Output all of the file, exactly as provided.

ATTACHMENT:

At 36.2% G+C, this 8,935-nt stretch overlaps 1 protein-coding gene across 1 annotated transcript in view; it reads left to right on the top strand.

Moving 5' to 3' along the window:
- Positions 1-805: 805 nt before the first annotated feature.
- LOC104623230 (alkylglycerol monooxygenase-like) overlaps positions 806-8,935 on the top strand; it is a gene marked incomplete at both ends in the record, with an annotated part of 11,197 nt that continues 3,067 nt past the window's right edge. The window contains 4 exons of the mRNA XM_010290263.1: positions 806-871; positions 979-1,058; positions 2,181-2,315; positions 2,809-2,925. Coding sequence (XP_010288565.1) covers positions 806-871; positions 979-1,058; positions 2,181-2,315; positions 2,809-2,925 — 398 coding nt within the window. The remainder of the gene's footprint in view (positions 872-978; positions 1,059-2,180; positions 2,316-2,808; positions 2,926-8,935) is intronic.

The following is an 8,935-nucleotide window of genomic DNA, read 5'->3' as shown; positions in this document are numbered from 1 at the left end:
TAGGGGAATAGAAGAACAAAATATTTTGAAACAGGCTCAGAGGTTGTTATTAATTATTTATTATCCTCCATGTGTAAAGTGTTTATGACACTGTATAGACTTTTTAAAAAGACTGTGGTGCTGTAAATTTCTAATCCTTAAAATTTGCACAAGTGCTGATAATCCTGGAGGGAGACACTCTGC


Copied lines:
At 36.2% G+C, this 8,935-nt stretch overlaps 1 protein-coding gene across 1 annotated transcript in view; it reads left to right on the top strand.

Moving 5' to 3' along the window:
- Positions 1-805: 805 nt before the first annotated feature.
- LOC104623230 (alkylglycerol monooxygenase-like) overlaps positions 806-8,935 on the top strand; it is a gene marked incomplete at both ends in the record, with an annotated part of 11,197 nt that continues 3,067 nt past the window's right edge. The window contains 4 exons of the mRNA XM_010290263.1: positions 806-871; positions 979-1,058; positions 2,181-2,315; positions 2,809-2,925. Coding sequence (XP_010288565.1) covers positions 806-871; positions 979-1,058; positions 2,181-2,315; positions 2,809-2,925 — 398 coding nt within the window. The remainder of the gene's footprint in view (positions 872-978; positions 1,059-2,180; positions 2,316-2,808; positions 2,926-8,935) is intronic.

The following is an 8,935-nucleotide window of genomic DNA, read 5'->3' as shown; positions in this document are numbered from 1 at the left end:
TAGGGGAATAGAAGAACAAAATATTTTGAAACAGGCTCAGAGGTTGTTATTAATTATTTATTATCCTCCATGTGTAAAGTGTTTATGACACTGTATAGACTTTTTAAAAAGACTGTGGTGCTGTAAATTTCTAATCCTTAAAATTTGCACAAGTGCTGATAATCCTGGAGGGAGACACTCTGC